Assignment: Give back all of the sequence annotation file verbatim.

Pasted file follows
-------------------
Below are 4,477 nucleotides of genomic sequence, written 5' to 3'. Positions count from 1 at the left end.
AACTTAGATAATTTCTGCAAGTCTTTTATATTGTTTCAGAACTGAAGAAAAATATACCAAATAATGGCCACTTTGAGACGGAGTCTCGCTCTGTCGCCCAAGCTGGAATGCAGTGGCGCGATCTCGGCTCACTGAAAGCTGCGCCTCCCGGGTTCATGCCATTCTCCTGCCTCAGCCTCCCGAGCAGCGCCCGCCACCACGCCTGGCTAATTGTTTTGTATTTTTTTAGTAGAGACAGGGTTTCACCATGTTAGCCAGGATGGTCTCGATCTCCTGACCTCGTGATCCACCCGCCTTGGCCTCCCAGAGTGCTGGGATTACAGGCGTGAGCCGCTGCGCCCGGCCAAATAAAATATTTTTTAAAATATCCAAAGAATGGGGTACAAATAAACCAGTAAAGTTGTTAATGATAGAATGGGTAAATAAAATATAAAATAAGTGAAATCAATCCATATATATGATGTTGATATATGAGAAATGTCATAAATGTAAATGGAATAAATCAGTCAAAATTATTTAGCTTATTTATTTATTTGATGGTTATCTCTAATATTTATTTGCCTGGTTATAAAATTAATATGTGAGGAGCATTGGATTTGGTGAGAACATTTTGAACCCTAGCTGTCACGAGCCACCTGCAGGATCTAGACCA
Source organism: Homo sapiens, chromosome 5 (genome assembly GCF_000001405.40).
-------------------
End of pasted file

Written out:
Below are 4,477 nucleotides of genomic sequence, written 5' to 3'. Positions count from 1 at the left end.
AACTTAGATAATTTCTGCAAGTCTTTTATATTGTTTCAGAACTGAAGAAAAATATACCAAATAATGGCCACTTTGAGACGGAGTCTCGCTCTGTCGCCCAAGCTGGAATGCAGTGGCGCGATCTCGGCTCACTGAAAGCTGCGCCTCCCGGGTTCATGCCATTCTCCTGCCTCAGCCTCCCGAGCAGCGCCCGCCACCACGCCTGGCTAATTGTTTTGTATTTTTTTAGTAGAGACAGGGTTTCACCATGTTAGCCAGGATGGTCTCGATCTCCTGACCTCGTGATCCACCCGCCTTGGCCTCCCAGAGTGCTGGGATTACAGGCGTGAGCCGCTGCGCCCGGCCAAATAAAATATTTTTTAAAATATCCAAAGAATGGGGTACAAATAAACCAGTAAAGTTGTTAATGATAGAATGGGTAAATAAAATATAAAATAAGTGAAATCAATCCATATATATGATGTTGATATATGAGAAATGTCATAAATGTAAATGGAATAAATCAGTCAAAATTATTTAGCTTATTTATTTATTTGATGGTTATCTCTAATATTTATTTGCCTGGTTATAAAATTAATATGTGAGGAGCATTGGATTTGGTGAGAACATTTTGAACCCTAGCTGTCACGAGCCACCTGCAGGATCTAGACCA
Source organism: Homo sapiens, chromosome 5 (genome assembly GCF_000001405.40).